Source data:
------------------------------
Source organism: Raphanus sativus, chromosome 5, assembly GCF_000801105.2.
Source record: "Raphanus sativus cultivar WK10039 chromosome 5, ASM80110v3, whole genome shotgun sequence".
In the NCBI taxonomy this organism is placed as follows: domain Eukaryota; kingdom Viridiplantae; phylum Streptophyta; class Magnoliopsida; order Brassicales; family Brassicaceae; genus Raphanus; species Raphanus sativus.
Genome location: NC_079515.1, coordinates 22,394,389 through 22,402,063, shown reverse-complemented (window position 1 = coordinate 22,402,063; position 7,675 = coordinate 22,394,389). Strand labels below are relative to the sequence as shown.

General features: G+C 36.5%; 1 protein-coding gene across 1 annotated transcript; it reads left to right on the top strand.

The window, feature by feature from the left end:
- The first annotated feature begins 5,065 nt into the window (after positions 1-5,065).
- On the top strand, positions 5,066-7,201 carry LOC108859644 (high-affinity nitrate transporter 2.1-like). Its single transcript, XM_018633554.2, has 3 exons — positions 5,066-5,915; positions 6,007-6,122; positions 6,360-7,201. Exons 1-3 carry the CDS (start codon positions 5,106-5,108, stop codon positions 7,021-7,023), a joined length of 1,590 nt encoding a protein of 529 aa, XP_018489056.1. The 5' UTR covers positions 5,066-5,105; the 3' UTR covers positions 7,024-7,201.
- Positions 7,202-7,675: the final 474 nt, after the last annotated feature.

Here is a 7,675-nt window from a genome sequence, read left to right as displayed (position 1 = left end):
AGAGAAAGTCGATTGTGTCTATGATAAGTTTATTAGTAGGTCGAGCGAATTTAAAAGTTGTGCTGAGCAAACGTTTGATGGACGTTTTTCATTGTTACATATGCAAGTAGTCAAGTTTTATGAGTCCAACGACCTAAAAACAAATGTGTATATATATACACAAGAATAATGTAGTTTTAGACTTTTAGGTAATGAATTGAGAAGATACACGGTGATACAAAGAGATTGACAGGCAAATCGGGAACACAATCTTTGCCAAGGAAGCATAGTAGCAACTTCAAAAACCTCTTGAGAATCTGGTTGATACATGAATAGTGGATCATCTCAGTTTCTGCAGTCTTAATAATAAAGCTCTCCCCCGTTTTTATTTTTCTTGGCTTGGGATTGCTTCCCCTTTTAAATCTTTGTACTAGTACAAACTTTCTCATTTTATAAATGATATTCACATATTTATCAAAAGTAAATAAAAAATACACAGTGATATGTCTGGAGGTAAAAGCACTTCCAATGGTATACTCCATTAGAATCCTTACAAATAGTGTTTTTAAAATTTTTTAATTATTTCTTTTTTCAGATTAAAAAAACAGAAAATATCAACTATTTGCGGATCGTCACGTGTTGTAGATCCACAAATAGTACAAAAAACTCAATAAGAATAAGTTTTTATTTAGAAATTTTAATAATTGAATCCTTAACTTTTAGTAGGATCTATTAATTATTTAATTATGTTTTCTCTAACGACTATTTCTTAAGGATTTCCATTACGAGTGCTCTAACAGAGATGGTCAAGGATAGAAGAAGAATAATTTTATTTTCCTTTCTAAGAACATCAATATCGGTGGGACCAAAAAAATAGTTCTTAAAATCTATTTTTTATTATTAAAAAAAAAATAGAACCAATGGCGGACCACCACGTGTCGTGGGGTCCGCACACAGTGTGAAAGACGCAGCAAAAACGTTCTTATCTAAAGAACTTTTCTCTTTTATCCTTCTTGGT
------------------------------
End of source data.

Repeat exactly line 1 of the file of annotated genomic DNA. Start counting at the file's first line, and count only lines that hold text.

Source organism: Raphanus sativus, chromosome 5, assembly GCF_000801105.2.